The nature of Aikido allows students to work together in a non competitive environment, with the aim of developing trust and consideration for their training partners. As each individual has a responsibility to look to the safety of their partner, self control and mutual respect are important qualities to develop. The Dojo becomes a community.

A frequent fear of students is that of looking foolish or silly when training, of being unable to effectively perform the techniques or of being intimidated by fellow students. Fortunately, every beginning student has these same fears. Training is not about competition or displays of ego, it does not require physical prowess and extremes of fitness.

We often begin a new activity with the mindset "I can't do this". Rolling presents another unique way of stepping back from the learning process (we are always told not to fall!), and we can always blame our uncooperative partner for our inability to perform techniques. However, for those that stick around for long enough, and practise with sincerity and openness, they will, without fail, find that Aikido is about a group of people coming together in a joyful and cooperative manner, to better themselves and the society in which we live.

One of Ueshiba's rules for training.

Etiquette and Ceremony

It is common for people to ask about the practice of ceremony in Aikido. In particular, many people are concerned that the ceremonial aspect of bowing and clapping may hold some religious significance. It does not. In Western culture, it is considered proper to shake hands when greeting someone for the first time, to say 'please' when making a request, and to say 'thank you' to express gratitude. Bowing not only fulfils all of these functions, but also expresses respect to the dojo, the teacher and your training partners.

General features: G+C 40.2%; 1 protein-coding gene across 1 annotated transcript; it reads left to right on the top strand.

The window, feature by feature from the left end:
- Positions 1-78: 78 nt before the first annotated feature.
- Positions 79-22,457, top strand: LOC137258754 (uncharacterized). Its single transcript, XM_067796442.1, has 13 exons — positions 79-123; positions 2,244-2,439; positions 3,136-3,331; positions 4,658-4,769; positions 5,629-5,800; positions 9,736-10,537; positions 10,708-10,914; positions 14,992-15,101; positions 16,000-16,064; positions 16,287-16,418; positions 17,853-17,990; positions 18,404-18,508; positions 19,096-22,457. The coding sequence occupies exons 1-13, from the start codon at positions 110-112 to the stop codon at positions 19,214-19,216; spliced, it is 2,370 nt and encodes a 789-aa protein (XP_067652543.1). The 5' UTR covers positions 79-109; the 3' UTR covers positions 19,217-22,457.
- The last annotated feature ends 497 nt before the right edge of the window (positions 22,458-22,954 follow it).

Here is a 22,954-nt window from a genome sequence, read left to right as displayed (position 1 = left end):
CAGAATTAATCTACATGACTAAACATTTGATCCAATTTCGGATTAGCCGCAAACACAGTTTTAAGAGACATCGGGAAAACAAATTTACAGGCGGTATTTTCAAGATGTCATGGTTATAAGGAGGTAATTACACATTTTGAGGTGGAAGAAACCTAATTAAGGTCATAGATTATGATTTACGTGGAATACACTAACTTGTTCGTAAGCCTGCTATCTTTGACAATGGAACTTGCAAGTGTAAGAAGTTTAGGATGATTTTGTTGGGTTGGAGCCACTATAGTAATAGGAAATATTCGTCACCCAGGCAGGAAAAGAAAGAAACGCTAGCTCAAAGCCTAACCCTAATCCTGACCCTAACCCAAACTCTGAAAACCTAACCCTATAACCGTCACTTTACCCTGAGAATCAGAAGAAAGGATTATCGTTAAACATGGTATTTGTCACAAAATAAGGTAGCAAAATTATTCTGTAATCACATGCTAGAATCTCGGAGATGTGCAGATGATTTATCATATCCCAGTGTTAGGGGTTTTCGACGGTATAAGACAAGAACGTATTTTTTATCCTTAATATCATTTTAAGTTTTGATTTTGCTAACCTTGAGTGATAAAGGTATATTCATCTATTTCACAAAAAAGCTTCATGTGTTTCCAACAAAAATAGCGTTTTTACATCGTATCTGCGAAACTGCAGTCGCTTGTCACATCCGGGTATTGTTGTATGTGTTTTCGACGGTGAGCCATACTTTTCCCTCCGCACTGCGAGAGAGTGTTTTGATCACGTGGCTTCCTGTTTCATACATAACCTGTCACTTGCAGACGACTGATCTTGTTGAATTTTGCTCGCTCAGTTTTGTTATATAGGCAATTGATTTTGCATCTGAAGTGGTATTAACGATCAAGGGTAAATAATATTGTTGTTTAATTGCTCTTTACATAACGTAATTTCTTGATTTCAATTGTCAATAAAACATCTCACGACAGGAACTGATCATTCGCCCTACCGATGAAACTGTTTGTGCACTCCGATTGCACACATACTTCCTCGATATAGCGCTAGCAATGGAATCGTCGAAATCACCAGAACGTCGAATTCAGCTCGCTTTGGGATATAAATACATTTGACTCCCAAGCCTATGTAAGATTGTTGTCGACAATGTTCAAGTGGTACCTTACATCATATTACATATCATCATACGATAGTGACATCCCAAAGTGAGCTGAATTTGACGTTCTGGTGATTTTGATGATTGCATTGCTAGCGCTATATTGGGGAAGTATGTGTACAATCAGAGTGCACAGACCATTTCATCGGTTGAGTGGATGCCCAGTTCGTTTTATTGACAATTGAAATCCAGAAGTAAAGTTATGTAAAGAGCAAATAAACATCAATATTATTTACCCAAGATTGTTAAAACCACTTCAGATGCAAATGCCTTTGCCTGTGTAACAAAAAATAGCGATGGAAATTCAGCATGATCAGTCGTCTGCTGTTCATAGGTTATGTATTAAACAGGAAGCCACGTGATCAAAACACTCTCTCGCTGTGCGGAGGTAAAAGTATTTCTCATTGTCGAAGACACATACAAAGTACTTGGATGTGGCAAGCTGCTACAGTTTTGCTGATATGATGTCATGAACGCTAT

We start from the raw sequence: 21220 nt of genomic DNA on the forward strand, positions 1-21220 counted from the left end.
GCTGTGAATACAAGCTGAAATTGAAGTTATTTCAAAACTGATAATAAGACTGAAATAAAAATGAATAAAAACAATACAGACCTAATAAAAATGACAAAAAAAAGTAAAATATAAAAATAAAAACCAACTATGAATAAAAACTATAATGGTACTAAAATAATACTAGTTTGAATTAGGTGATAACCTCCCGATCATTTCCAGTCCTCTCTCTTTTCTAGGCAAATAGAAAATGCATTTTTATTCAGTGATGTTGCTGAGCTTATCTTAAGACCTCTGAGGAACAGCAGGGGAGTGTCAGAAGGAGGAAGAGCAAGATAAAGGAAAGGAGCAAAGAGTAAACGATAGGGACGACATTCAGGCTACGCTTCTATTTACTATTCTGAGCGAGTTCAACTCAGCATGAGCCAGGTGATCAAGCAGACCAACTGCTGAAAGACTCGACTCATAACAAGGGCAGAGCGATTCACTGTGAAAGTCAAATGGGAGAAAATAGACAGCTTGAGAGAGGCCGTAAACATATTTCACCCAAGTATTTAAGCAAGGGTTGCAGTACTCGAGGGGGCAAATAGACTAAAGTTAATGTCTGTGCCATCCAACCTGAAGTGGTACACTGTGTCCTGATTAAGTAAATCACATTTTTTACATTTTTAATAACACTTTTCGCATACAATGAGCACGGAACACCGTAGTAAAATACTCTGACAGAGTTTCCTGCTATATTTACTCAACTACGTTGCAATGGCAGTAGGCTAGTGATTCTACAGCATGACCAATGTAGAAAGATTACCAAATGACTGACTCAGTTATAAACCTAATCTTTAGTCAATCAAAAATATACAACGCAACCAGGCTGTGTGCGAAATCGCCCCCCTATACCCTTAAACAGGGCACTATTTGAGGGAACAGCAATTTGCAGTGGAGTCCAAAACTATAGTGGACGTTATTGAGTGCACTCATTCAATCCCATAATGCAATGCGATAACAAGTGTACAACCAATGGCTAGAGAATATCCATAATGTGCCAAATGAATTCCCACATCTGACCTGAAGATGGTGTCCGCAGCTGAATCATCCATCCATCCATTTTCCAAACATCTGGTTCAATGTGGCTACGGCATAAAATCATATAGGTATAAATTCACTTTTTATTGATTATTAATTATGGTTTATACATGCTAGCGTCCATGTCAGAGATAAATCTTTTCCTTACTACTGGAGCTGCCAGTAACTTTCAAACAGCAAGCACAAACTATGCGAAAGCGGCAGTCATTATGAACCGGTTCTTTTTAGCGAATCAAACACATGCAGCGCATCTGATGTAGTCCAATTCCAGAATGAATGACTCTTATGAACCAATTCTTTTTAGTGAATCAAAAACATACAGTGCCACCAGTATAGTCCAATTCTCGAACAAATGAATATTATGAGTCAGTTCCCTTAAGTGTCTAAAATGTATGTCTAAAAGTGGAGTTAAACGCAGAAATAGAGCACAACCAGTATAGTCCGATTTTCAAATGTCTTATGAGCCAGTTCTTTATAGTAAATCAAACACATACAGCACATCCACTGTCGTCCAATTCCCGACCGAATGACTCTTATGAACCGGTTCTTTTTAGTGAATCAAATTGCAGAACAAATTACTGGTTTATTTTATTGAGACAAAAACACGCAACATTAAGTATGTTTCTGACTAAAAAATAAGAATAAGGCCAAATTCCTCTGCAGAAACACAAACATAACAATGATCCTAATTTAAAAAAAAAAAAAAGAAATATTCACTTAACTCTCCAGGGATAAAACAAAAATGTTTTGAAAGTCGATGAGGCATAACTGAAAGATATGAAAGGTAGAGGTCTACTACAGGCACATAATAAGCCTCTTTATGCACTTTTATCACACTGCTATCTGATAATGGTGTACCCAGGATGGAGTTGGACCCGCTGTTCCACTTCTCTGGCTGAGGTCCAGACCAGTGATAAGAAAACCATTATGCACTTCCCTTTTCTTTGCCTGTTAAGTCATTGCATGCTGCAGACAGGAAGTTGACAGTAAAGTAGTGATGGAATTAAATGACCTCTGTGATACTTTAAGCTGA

The series of seated bows and claps at the beginning of class are a sign of respect to the Founder, O'Sensei; the clapping in particular serves to clear away any problems of the day, focusing the mind and preparing oneself for practice. The student then bows to their teacher and says "onegai shimasu" (lit. "I request a favour"). At the end of class, there is again the formal bowing out ceremony, and then a bow to the teacher, saying "domo arigato gozaimashita" ("thank you").

As the students practise, they will bow to each other many times, when they begin practice together, as they change between the roles of uke (one who receives the technique) and nage (one who performs the technique) and at the end of practice. Whilst this may seem a little excessive, it allow each person to know their role without the use of words (talking should be kept to a minimum during practice), gives a small breather during practice and acts as a please and thank you for training.

It is especially important to always train within the limits of your partner's abilities. The dojo is a safe place, a community that fosters trust, cooperation and communication.